The British financial watchdog Financial Services Authority has fined J.P. Morgan’s London arm about $49 million for mishandling clients’ funds, the largest penalty ever delt by the FSA. J.P. Morgan was fined for mixing client money with the firm’s own funds.
J.P. Morgan kept together funds worth between $1.9 billion and $23 billion from 2002 to 2009, reports the New York Times. The regulator says the fine is meant to “send out a strong message to firms of all sizes that they must ensure client money is segregated,” and says it has more such cases forthcoming.
Mixing company money with clients’ is a “cardinal sin” according to Reuters’ Breaking Views editor Michael Prest.
“Clients money is not banks money. A golden rule in banking, and high up on the regulators list that you separate, unless the client says otherwise.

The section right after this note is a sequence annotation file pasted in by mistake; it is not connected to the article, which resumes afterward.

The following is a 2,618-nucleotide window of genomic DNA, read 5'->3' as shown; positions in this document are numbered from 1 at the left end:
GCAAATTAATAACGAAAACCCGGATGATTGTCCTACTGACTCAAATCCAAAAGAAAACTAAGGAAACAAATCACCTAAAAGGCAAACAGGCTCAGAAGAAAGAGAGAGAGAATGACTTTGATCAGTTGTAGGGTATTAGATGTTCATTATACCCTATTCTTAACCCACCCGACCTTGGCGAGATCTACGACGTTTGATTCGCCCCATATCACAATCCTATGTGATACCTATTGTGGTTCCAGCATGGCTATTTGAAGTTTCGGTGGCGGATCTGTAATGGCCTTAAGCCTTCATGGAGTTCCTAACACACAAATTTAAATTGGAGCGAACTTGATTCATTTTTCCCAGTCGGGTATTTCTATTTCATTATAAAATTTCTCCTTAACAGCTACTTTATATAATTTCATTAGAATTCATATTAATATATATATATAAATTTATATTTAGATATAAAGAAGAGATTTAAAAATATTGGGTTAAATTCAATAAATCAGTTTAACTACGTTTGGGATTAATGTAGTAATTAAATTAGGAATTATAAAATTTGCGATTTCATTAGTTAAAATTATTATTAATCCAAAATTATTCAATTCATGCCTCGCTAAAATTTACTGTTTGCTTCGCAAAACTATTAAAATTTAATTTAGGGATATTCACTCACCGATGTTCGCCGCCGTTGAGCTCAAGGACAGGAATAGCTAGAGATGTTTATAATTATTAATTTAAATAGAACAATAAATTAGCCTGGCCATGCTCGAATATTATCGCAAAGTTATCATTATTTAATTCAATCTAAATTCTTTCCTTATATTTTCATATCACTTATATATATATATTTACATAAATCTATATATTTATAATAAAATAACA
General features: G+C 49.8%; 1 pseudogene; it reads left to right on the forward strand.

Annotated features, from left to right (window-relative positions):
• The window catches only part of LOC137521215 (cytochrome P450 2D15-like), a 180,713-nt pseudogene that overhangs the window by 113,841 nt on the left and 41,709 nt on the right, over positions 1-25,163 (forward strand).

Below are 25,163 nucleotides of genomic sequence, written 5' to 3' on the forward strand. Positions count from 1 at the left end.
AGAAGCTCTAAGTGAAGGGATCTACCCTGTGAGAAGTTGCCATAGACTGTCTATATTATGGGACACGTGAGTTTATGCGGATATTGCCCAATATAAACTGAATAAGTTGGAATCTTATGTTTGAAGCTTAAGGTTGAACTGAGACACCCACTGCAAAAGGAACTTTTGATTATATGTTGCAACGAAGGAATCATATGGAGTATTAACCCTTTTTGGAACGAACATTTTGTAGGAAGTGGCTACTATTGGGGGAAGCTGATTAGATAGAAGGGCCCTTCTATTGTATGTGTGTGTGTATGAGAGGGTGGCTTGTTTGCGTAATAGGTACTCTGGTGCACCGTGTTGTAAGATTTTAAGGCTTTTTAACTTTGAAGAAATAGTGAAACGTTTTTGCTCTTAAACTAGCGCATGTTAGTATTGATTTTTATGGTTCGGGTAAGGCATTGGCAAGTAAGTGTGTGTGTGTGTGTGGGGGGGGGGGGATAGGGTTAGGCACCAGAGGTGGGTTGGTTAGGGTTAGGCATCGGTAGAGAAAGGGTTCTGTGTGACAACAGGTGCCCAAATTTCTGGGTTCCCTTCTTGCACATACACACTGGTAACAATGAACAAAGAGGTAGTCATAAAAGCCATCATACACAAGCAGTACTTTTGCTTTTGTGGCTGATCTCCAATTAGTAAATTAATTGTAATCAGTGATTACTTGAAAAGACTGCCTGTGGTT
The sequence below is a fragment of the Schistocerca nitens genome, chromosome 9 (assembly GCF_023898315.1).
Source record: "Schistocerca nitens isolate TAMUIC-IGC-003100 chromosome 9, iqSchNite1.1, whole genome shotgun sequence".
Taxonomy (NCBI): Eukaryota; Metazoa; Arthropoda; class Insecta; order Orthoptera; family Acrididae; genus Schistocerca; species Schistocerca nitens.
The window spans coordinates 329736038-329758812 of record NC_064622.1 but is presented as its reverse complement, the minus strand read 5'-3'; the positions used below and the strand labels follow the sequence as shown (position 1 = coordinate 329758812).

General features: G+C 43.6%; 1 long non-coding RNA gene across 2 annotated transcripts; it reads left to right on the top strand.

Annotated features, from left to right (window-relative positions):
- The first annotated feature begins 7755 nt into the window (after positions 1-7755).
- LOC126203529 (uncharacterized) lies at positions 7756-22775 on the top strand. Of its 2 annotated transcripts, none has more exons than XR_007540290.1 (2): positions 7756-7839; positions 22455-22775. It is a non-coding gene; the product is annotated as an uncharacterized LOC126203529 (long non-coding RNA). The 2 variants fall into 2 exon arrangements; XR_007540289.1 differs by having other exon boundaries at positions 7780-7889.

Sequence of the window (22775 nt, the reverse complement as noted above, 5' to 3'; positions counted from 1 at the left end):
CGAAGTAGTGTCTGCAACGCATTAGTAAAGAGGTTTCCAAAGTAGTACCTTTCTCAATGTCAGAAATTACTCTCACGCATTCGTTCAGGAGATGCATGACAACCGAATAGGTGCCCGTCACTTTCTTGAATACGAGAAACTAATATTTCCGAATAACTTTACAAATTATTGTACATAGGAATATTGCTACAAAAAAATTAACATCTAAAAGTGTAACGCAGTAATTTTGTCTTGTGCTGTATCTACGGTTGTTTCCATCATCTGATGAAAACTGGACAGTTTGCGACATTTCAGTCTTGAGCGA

“This seems to be more widespread than people think,” says Prest, who says the FSA is investigating upwards of four or five more firms. “The thing here is that for a lot of people, segregating funds was expensive business, and they didn’t care — there was so much money to be made up until 2007, and people were willing to cut corners. They trusted their prime brokers.”
J.P. Morgan qualified for a 30 percent discount on the fine for working with the F.S.A. during the investigation and agreeing to settle at an early stage, the F.S.A. said. The investment bank reported the issue first and no clients suffered losses.
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